When time and funding permit, each flower (each plant species) will have its own page, and its own PDF, and eventually its own PPT so that professors and students have plenty of material on Guatemala (and Honduras, etc) to study.

Heliconia, Guatemala, FLAAR Mayan ethnobotanical garden, Jun 1, 2017, by Nicholas Hellmuth

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This space is for flowers
we have recently found and photographed.

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Calliandra: Family, subfamily, genus, species

Wikipedia says there are 140 species native of tropical and subtropical areas of the Americas.

Family is Fabaceae, subfamily Mimosoideae.

Calliandra is all over Guatemala

We have found Calliandra

  • In flat areas of El Peten
  • Near Tecpan (we believe this is Calliandra grandiflora)
  • Km 20 through 28, CA9, Guatemala
  • Highway between Mataquescuintla (driving from Jutiapa and Jalapa)
  • In gardens of many hotels.
  • Village of Cahabon, Alta Verapaz

There are Calliandra plants growing in a dozen other ecosystems but we do not always have time to stop.

Calliandra Chisec , Peten
Photography of Calliandra Chisec, Towards to Petén



Calliandra is a spice

Calliandra anomala, red power puff, is a plant with powerful chemicals (though not as bad as palo de pito, Erythrina species). I will go out on a limb and estimate this species has counterparts in Guatemala with similar effects.

Calliandra anomala is listed as a known spice for flavoring cacao.

Calliandra Pension Monja Blanca
Photography of Calliandra, Pension Monja Blanca, Cobán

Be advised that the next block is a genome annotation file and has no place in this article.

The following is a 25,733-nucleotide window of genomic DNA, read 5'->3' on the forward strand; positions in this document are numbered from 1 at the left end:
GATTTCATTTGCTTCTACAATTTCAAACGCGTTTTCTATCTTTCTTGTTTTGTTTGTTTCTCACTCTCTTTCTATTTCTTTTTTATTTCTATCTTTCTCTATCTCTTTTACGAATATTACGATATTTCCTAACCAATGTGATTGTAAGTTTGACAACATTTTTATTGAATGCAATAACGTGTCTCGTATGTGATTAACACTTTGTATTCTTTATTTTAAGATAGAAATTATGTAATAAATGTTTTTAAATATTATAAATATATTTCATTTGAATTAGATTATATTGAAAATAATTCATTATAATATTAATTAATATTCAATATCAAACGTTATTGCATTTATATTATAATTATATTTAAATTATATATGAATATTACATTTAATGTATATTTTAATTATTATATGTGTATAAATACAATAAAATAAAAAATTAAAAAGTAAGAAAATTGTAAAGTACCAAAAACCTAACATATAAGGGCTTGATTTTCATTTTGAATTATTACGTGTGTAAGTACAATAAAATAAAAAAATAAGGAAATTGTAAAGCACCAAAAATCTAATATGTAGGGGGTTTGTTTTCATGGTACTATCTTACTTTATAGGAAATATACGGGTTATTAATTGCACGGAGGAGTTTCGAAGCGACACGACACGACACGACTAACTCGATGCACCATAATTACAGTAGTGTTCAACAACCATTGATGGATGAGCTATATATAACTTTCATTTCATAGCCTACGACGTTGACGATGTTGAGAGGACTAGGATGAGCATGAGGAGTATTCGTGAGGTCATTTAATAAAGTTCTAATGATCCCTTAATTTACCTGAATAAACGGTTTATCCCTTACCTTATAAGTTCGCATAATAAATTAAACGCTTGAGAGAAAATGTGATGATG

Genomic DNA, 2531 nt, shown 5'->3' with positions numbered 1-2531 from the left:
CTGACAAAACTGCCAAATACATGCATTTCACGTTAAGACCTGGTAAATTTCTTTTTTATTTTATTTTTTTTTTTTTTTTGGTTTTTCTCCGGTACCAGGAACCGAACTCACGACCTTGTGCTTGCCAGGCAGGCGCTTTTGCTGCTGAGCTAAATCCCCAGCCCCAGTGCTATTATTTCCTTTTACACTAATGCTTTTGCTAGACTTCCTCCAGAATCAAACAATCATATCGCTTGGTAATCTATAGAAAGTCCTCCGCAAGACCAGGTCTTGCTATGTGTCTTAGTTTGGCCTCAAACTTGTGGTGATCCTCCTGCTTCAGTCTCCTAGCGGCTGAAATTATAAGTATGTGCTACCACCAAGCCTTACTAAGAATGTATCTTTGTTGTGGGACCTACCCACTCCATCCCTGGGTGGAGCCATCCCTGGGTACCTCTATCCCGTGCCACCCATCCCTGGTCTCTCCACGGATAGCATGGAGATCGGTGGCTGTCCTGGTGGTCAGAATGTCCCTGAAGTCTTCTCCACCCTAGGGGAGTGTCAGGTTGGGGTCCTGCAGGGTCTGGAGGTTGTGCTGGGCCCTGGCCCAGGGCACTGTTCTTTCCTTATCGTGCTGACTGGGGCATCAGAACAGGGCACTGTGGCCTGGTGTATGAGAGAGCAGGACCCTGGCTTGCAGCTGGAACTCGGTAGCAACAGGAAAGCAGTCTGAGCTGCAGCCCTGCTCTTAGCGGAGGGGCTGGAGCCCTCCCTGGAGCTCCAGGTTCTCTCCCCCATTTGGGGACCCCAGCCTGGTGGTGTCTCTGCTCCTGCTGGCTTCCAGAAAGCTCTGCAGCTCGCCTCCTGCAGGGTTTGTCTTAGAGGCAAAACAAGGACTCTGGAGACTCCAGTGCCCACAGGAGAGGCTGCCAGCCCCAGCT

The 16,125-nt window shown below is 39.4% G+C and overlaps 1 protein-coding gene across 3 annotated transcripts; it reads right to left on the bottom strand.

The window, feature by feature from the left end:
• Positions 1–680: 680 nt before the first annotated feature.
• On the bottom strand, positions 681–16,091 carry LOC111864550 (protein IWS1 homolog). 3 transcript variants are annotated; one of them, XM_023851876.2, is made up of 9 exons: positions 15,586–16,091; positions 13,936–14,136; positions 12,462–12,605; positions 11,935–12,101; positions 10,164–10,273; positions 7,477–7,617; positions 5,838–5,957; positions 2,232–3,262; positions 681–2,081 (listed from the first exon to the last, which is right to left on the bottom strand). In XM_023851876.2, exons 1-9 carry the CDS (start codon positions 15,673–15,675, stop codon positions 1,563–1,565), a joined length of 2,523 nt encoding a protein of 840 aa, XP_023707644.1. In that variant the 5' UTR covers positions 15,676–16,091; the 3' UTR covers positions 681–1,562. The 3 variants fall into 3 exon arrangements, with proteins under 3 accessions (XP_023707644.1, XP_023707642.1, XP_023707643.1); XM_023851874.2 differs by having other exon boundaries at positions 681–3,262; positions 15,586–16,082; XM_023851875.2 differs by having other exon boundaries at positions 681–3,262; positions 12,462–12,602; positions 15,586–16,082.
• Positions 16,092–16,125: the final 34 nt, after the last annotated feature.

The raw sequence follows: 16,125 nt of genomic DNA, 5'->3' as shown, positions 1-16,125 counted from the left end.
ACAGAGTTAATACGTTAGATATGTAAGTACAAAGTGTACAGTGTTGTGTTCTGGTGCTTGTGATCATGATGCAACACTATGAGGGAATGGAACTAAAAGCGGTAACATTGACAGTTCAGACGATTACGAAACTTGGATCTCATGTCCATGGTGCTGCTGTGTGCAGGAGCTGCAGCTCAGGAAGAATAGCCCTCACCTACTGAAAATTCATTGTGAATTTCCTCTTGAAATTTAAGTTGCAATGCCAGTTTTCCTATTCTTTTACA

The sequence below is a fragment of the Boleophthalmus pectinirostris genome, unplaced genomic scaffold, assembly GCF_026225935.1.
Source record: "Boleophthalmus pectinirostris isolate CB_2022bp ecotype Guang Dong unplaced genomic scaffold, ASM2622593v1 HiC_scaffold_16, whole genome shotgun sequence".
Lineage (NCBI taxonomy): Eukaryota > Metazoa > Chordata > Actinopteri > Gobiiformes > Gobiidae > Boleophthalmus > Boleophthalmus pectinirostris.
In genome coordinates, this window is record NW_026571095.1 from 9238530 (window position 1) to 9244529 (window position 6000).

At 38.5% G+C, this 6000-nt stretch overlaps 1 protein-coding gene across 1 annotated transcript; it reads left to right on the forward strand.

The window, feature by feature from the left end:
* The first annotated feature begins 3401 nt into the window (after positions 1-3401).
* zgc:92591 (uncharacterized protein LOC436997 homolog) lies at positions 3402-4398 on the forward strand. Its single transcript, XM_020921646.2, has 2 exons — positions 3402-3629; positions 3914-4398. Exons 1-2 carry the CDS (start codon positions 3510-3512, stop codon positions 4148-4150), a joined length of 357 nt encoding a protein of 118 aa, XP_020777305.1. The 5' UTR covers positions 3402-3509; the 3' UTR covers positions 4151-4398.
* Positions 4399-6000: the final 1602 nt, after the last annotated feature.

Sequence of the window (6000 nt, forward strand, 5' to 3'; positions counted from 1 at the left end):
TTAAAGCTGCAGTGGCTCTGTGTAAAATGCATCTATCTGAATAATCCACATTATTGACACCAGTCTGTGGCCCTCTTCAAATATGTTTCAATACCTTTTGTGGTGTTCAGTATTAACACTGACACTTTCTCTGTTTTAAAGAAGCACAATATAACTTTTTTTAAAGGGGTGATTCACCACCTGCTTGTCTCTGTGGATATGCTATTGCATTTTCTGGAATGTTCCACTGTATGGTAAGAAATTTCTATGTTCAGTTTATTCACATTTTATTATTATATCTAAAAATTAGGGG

Calliandra is a medicinal plant

While we were photographing a Calliandra species in Cahabon, Alta Verapz, Guatemala a man from the local village said he put parts of the plant under the pillows of his children when they were not sleeping properly.

Many people in Guatemala do the same with parts of flor de pito, Erythrina species, though Pito is much more common, and has more dangerous chemicals in different parts of the plant.

Calliandra Aldea las Minas, Santa Rosa
Photography of Calliandra, Aldea Las Minas, Santa Rosa

 

Bibliography of Suggested Reading on Calliandra species

We are preparing a bibliography on each species which we have photographed. This will be on our bibliography web site, www.Maya-art-books.org.

 

Posted mid-July 2015 after we photographed another grove of Calliandra near Aldea Pachali, about 40 minutes drive from Tecpan Guatemala.

 
Demo xtra 2

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Consulting cacao & Theobroma species

Tobacco Ingredients of Aztec & Maya

Tropical Nuts

Spices, condiments, food coloring

Underutilized edible plants

Plants and trees used to produce incense

Camera Reviews for Photographing Flowers and Plants

Trees with conical Spines

Flowers native to Guatemala visible now around the world

Ethnobotany site page Donations acknowled Botton DONATE NOW

SUBJECTS TO BE COVERED DURING NEXT 6 MONTHS

Fruits (typical misnomer mishmash of Spanish language)

Fruits (vines or cacti)

Flavoring, herbs, and spices

Flowers, sacred

Plants which are sacred

Plants or trees that are used to produce incense

Most common introduced plants (not native)

Read article on Achiote, Bixa orellana, annatto, natural plant dye for coloring (and flavoring) food (especially cacao drink) in Guatemala and Mexico.
Read article on Cuajilote or Caiba: Parmentiera aculeata, a forgotten fruit.
Read article on Split leaf philodendron, Monstera deliciosa.
Read article on Gonolobus, an edible vine from Asclepiadaceae Family.
Pachira aquatica, zapoton, zapote bobo, crucial sacred flower for Maya archaeologists and iconographers

 

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